Mexico’s Senate on Thursday overwhelmingly approved the revised Canada-U.S.-Mexico Agreement (CUSMA) trade deal that includes tougher enforcement of worker rights and the elimination of a patent provision for biologic drugs.
Senators approved the changes to CUSMA (also referred to as USMCA), which was signed more than a year ago to replace the decades-old North American Free Trade Agreement (NAFTA), by a vote of 107-1.
“In Mexico, we did our part. The executive (branch) signed and the Senate ratified the USMCA. Now it is up to the congresses of the United States and Canada to do the same. This is good news,” Mexican President Andres Manuel Lopez Obrador said.
In a rare show of bipartisan and cross-border cooperation in the Trump era of global trade conflicts, top officials from Canada, Mexico and the United States signed the new overhaul of the quarter-century-old NAFTA on Tuesday.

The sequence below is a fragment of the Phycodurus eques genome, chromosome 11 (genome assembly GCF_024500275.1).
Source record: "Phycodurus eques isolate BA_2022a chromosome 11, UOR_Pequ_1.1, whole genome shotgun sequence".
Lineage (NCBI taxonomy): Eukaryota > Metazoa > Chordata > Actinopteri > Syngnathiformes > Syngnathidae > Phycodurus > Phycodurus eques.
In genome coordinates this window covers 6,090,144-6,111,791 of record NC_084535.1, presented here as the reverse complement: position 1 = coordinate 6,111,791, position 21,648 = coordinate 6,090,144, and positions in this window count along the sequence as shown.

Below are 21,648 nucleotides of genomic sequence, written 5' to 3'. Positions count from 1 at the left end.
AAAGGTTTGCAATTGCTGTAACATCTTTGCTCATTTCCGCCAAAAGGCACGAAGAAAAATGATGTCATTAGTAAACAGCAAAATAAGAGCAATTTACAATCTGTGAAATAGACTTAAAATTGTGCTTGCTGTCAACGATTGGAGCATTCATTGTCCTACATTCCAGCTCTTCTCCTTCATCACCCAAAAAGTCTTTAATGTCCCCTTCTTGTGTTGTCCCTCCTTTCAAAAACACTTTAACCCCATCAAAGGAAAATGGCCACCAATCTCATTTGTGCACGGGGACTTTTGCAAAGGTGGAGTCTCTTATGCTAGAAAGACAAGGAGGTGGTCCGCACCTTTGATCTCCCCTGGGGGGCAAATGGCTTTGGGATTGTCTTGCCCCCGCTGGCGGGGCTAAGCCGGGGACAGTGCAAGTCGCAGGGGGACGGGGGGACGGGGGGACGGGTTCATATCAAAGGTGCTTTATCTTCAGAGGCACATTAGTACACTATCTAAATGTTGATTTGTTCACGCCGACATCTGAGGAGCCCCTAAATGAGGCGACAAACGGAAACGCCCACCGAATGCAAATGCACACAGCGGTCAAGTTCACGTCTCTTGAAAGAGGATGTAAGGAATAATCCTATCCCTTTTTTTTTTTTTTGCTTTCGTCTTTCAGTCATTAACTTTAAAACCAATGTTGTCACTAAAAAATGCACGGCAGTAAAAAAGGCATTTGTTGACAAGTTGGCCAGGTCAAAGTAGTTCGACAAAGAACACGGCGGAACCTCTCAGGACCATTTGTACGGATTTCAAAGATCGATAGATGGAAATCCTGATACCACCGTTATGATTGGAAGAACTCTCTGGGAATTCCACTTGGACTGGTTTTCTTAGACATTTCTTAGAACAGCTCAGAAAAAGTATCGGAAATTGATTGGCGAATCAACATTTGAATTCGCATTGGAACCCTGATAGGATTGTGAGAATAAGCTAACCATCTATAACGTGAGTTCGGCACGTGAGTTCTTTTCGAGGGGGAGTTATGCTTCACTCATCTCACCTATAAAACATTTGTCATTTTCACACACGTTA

Democrats controlling the U.S. House of Representatives had insisted on major changes to labor and environmental enforcement in USMCA before bringing it to a vote in the U.S. Congress.
The ratification process is complete in Mexico, but CUSMA is not expected to be ratified in the United States or Canada until early next year.
Once it passes into law in the three countries, CUSMA will encompass $1.2 trillion in annual trade across the continent and support 12 million U.S. jobs and a third of American agricultural exports, its backers say.
“As President Lopez Obrador stresses, Mexico has completed its ratification of USMCA in our Senate, by a very handsome 107-1 vote. It is now your turn in the U.S. and in Canada to vote up this great agreement for performance, jobs and living standards throughout our region,” Mexico’s chief negotiator, Jesus Seade, said.